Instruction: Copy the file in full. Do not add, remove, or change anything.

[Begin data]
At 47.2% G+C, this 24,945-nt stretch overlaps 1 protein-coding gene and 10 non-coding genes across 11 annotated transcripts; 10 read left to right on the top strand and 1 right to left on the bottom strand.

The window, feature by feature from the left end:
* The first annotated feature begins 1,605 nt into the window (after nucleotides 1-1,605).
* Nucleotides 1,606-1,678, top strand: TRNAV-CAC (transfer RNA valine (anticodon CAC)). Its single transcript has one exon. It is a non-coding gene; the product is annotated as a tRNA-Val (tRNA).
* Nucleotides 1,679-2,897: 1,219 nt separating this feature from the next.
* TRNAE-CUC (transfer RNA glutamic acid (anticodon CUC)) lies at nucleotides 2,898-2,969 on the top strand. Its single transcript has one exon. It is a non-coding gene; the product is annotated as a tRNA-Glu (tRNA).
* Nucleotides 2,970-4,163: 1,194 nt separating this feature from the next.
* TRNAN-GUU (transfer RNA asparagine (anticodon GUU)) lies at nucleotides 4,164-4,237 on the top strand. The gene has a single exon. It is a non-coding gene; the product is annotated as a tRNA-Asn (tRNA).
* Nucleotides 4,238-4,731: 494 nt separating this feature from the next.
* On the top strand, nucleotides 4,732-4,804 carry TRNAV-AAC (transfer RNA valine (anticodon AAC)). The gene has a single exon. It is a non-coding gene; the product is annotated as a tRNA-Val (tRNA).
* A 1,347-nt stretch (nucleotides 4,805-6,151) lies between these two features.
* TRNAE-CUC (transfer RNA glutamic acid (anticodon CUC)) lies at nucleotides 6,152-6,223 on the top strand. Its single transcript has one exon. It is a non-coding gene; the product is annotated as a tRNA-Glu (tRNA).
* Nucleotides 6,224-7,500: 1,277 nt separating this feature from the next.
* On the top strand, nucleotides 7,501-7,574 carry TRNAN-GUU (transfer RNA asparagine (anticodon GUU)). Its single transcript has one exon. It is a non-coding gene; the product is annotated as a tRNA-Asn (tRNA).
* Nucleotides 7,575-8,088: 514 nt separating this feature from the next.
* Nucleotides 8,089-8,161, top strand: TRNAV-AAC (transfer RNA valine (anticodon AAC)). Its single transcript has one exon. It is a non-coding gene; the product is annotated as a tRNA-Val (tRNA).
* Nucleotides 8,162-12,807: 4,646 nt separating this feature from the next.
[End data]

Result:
At 47.2% G+C, this 24,945-nt stretch overlaps 1 protein-coding gene and 10 non-coding genes across 11 annotated transcripts; 10 read left to right on the top strand and 1 right to left on the bottom strand.

The window, feature by feature from the left end:
* The first annotated feature begins 1,605 nt into the window (after nucleotides 1-1,605).
* Nucleotides 1,606-1,678, top strand: TRNAV-CAC (transfer RNA valine (anticodon CAC)). Its single transcript has one exon. It is a non-coding gene; the product is annotated as a tRNA-Val (tRNA).
* Nucleotides 1,679-2,897: 1,219 nt separating this feature from the next.
* TRNAE-CUC (transfer RNA glutamic acid (anticodon CUC)) lies at nucleotides 2,898-2,969 on the top strand. Its single transcript has one exon. It is a non-coding gene; the product is annotated as a tRNA-Glu (tRNA).
* Nucleotides 2,970-4,163: 1,194 nt separating this feature from the next.
* TRNAN-GUU (transfer RNA asparagine (anticodon GUU)) lies at nucleotides 4,164-4,237 on the top strand. The gene has a single exon. It is a non-coding gene; the product is annotated as a tRNA-Asn (tRNA).
* Nucleotides 4,238-4,731: 494 nt separating this feature from the next.
* On the top strand, nucleotides 4,732-4,804 carry TRNAV-AAC (transfer RNA valine (anticodon AAC)). The gene has a single exon. It is a non-coding gene; the product is annotated as a tRNA-Val (tRNA).
* A 1,347-nt stretch (nucleotides 4,805-6,151) lies between these two features.
* TRNAE-CUC (transfer RNA glutamic acid (anticodon CUC)) lies at nucleotides 6,152-6,223 on the top strand. Its single transcript has one exon. It is a non-coding gene; the product is annotated as a tRNA-Glu (tRNA).
* Nucleotides 6,224-7,500: 1,277 nt separating this feature from the next.
* On the top strand, nucleotides 7,501-7,574 carry TRNAN-GUU (transfer RNA asparagine (anticodon GUU)). Its single transcript has one exon. It is a non-coding gene; the product is annotated as a tRNA-Asn (tRNA).
* Nucleotides 7,575-8,088: 514 nt separating this feature from the next.
* Nucleotides 8,089-8,161, top strand: TRNAV-AAC (transfer RNA valine (anticodon AAC)). Its single transcript has one exon. It is a non-coding gene; the product is annotated as a tRNA-Val (tRNA).
* Nucleotides 8,162-12,807: 4,646 nt separating this feature from the next.